Around The World: Zumba class in Tonga!
Sylvia Fox is a retired journalist and licensed Zumba instructor. Follow her adventures at roadtripzumba.blogspot.com.
I love to travel. Anywhere. Anytime. So when my husband asked if I wanted to go to, I said yes before he could finish his sentence.
Then he finished his sentence. “Tonga,” he said.
“Tonga?” I asked, quickly trying to recall my geography. “Um. Where exactly is that?” I asked. “But the answer is still yes.”
A quick Google search revealed that the Kingdom of Tonga is a remote group of about 170 islands in the South Pacific, but only about 50 are inhabited. And the entire country, all islands included, only have a population of about 100,000 people. The string of islands are just west of the international dateline, closest to Fiji and Samoa, and about a third of the way from Hawaii to New Zealand. It’s the place the famous British Capt. Cook visited in 1773 and named “The Friendly Islands,” not understanding that he was likely to be on the natives’ then-partly-cannibal menu.
Tonga is definitely remote. It’s a 10-hour flight from LAX to Fiji, and then another hour and a half from there. But it’s worth the travel — islands with white sand beaches, clear blue waters, snorkeling, whale watching, and swimming. The average temperature is in the 80s Fahrenheit (27 C).Oh yes. I’ll go.
The sponsors of Regatta Vava’u had invited my journalist husband and me to report and photograph their sailing regatta, a weeklong series of races and parties in the Port of Refuge, in the northernmost group of islands called Vava’u. Sailors on pretty good-sized vessels spend the winter months cruising the islands before heading onward around the world. New Zealand is often the next stop. So after saying yes to the trip, the next plan was how to get exercise during our two-week adventure. As a traveler, I know how hard it is to stay in shape without a daily routine, a gym or a class. And on a trip like this, there’s usually way more food and drinks involved than two weeks at home. Exercise becomes critical. For me, the obvious solution was to bring the Zumba party to Tonga. I currently teach Zumba in a winery in upstate New York during the summer, then follow the sun to a small beach town on the west coast of Mexico, where I teach for the winter.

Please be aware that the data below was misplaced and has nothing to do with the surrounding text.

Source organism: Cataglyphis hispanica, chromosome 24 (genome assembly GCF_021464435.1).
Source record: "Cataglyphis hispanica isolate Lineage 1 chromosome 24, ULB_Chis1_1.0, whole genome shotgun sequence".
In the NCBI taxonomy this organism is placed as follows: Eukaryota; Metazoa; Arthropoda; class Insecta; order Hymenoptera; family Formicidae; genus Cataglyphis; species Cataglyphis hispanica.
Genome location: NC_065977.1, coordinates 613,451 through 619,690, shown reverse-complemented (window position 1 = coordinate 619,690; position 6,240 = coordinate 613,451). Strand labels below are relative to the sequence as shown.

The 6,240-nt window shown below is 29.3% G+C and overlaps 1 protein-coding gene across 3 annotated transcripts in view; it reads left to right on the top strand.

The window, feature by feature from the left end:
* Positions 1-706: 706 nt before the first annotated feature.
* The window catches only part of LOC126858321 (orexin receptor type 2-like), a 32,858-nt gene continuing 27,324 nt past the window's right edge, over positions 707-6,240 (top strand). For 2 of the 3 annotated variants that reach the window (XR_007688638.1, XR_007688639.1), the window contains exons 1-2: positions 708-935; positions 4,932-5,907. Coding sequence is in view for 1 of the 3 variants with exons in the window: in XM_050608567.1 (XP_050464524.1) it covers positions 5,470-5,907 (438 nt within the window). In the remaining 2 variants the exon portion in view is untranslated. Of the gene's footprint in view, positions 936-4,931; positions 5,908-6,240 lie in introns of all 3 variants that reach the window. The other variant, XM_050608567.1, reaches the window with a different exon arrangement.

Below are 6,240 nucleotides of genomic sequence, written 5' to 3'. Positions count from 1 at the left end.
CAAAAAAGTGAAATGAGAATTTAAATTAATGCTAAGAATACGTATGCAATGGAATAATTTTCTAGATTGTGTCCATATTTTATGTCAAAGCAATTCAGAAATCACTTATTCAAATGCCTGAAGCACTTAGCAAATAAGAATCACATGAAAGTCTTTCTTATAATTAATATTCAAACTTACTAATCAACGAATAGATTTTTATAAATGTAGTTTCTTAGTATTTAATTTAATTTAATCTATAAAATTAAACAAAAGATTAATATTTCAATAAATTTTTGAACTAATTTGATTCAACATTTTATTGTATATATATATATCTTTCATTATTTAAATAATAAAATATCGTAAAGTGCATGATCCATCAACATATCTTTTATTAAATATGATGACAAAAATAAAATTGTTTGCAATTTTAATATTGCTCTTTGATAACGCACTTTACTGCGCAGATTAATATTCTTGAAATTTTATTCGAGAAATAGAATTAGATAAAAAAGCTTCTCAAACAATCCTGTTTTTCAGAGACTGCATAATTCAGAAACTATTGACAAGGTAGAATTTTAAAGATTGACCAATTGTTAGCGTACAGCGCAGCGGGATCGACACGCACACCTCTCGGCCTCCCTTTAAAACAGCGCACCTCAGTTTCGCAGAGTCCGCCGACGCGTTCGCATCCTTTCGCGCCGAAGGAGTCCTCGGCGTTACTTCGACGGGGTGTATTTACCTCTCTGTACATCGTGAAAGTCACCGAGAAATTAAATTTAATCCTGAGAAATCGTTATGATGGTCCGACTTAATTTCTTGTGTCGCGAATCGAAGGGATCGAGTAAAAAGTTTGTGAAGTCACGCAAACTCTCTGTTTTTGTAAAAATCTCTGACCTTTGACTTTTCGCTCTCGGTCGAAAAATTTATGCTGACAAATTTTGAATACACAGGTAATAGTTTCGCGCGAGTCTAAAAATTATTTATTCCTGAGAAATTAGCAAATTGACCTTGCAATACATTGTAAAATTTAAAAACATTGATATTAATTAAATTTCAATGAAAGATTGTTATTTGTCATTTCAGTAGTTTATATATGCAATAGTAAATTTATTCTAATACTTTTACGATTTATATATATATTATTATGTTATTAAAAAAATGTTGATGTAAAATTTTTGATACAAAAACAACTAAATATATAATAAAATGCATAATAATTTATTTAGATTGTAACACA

Working with the Regatta organizers, I was able to offer a Zumba class on the deck of a lovely restaurant/bar called The Balcony. I announced it on the marine VHF radio for several days prior. About 25 yachters from all over the world (men and women) showed up to shake it up on a deck overlooking an exquisite view of Port of Refuge harbor and waterfront. The owner of The Balcony pub and restaurant, where we held the class, said that she had been doing Zumba classes early in the morning with local Tongan women with the Exhilarate DVDs. And a fifth-grade girl from a local private school showed up for our Zumba class because she said her class does Zumbatomic on Fridays. In Tonga!
And though I’m still on the search for a portable sound system with enough volume to power a class and still fit into my luggage or a carry on, I’m always ready to get a class going on my travels. For me, Zumba belongs on the beach. Once I figure out the perfect sound system, all you’ll have to do is listen for the Latin music and look for me down by the water.